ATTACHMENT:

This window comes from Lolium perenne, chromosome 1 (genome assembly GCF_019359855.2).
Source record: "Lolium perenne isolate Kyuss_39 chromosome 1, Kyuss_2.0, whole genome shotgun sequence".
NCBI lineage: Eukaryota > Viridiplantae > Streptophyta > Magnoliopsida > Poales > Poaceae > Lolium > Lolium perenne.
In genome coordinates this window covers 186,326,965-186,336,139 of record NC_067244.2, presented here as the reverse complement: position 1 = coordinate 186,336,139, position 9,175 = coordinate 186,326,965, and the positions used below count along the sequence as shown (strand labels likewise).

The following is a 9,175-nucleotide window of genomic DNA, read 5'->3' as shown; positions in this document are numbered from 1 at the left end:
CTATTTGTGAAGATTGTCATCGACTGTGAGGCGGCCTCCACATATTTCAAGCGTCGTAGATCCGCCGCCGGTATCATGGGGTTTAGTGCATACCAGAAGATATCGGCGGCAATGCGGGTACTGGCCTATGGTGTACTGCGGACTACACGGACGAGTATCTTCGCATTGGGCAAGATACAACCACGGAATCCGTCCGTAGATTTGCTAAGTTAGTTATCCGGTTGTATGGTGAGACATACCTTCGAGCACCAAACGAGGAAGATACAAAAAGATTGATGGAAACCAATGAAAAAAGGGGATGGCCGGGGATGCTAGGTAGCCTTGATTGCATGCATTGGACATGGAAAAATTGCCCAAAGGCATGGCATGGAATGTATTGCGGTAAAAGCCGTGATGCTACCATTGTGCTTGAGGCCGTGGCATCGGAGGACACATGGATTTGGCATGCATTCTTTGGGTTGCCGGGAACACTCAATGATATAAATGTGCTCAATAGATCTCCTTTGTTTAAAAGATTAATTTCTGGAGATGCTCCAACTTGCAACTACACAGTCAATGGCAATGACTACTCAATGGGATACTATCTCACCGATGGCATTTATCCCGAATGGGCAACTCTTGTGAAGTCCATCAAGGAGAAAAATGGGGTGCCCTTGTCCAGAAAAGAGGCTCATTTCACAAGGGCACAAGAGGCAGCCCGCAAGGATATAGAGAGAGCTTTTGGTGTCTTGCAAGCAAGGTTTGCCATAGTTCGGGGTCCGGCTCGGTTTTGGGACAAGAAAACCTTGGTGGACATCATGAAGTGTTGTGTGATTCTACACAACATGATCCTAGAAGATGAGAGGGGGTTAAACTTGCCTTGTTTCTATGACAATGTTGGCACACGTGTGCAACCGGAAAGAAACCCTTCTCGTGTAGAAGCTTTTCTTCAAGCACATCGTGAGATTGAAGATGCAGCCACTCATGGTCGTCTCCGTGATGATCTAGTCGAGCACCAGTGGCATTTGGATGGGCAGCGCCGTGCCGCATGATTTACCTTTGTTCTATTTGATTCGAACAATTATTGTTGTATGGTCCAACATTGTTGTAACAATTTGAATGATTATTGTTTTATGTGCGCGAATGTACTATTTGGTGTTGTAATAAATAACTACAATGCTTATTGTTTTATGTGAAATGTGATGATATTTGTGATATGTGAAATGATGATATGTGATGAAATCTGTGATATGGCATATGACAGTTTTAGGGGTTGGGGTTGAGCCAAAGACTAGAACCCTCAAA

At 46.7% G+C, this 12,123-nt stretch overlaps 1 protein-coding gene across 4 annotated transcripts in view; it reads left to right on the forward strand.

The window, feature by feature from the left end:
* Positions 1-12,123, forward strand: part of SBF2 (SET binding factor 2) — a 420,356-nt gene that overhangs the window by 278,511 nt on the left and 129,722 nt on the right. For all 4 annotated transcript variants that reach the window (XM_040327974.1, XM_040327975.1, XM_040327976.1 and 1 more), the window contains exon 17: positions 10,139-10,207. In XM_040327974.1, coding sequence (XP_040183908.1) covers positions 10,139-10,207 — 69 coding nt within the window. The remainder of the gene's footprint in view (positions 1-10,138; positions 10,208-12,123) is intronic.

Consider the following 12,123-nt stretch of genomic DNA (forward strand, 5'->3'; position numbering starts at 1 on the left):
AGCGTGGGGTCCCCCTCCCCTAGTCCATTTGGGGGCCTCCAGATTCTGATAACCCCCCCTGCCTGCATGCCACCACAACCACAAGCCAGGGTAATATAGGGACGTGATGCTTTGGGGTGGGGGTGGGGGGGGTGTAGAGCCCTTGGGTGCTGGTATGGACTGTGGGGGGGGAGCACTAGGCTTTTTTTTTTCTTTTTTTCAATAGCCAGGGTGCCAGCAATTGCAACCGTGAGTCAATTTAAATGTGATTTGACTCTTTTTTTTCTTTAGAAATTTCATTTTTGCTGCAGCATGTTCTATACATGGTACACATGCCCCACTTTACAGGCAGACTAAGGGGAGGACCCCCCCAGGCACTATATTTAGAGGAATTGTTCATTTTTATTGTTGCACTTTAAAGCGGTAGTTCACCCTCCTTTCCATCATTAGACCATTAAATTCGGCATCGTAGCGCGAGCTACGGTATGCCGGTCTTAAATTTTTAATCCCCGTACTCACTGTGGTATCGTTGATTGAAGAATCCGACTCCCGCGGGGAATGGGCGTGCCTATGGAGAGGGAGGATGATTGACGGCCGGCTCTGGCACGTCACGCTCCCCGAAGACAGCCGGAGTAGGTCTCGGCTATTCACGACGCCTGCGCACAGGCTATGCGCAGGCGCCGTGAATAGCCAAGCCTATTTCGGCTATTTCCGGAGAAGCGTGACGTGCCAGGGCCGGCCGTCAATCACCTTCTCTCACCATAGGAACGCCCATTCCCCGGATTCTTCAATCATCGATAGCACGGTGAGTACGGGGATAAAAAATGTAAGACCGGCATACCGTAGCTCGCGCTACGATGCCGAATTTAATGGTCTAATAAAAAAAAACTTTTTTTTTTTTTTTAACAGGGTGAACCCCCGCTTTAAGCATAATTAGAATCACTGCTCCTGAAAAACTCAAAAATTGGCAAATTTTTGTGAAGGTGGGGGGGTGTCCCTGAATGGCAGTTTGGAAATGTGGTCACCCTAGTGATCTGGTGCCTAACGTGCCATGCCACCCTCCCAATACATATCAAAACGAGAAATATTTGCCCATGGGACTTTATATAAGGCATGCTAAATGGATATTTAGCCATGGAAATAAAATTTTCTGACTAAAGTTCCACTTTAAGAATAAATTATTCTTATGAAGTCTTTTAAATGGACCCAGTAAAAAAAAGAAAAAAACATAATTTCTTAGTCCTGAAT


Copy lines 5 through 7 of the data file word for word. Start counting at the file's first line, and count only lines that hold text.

The following is a 9,175-nucleotide window of genomic DNA, read 5'->3' as shown; positions in this document are numbered from 1 at the left end:
CTATTTGTGAAGATTGTCATCGACTGTGAGGCGGCCTCCACATATTTCAAGCGTCGTAGATCCGCCGCCGGTATCATGGGGTTTAGTGCATACCAGAAGATATCGGCGGCAATGCGGGTACTGGCCTATGGTGTACTGCGGACTACACGGACGAGTATCTTCGCATTGGGCAAGATACAACCACGGAATCCGTCCGTAGATTTGCTAAGTTAGTTATCCGGTTGTATGGTGAGACATACCTTCGAGCACCAAACGAGGAAGATACAAAAAGATTGATGGAAACCAATGAAAAAAGGGGATGGCCGGGGATGCTAGGTAGCCTTGATTGCATGCATTGGACATGGAAAAATTGCCCAAAGGCATGGCATGGAATGTATTGCGGTAAAAGCCGTGATGCTACCATTGTGCTTGAGGCCGTGGCATCGGAGGACACATGGATTTGGCATGCATTCTTTGGGTTGCCGGGAACACTCAATGATATAAATGTGCTCAATAGATCTCCTTTGTTTAAAAGATTAATTTCTGGAGATGCTCCAACTTGCAACTACACAGTCAATGGCAATGACTACTCAATGGGATACTATCTCACCGATGGCATTTATCCCGAATGGGCAACTCTTGTGAAGTCCATCAAGGAGAAAAATGGGGTGCCCTTGTCCAGAAAAGAGGCTCATTTCACAAGGGCACAAGAGGCAGCCCGCAAGGATATAGAGAGAGCTTTTGGTGTCTTGCAAGCAAGGTTTGCCATAGTTCGGGGTCCGGCTCGGTTTTGGGACAAGAAAACCTTGGTGGACATCATGAAGTGTTGTGTGATTCTACACAACATGATCCTAGAAGATGAGAGGGGGTTAAACTTGCCTTGTTTCTATGACAATGTTGGCACACGTGTGCAACCGGAAAGAAACCCTTCTCGTGTAGAAGCTTTTCTTCAAGCACATCGTGAGATTGAAGATGCAGCCACTCATGGTCGTCTCCGTGATGATCTAGTCGAGCACCAGTGGCATTTGGATGGGCAGCGCCGTGCCGCATGATTTACCTTTGTTCTATTTGATTCGAACAATTATTGTTGTATGGTCCAACATTGTTGTAACAATTTGAATGATTATTGTTTTATGTGCGCGAATGTACTATTTGGTGTTGTAATAAATAACTACAATGCTTATTGTTTTATGTGAAATGTGATGATATTTGTGATATGTGAAATGATGATATGTGATGAAATCTGTGATATGGCATATGACAGTTTTAGGGGTTGGGGTTGAGCCAAAGACTAGAACCCTCAAA

At 46.7% G+C, this 12,123-nt stretch overlaps 1 protein-coding gene across 4 annotated transcripts in view; it reads left to right on the forward strand.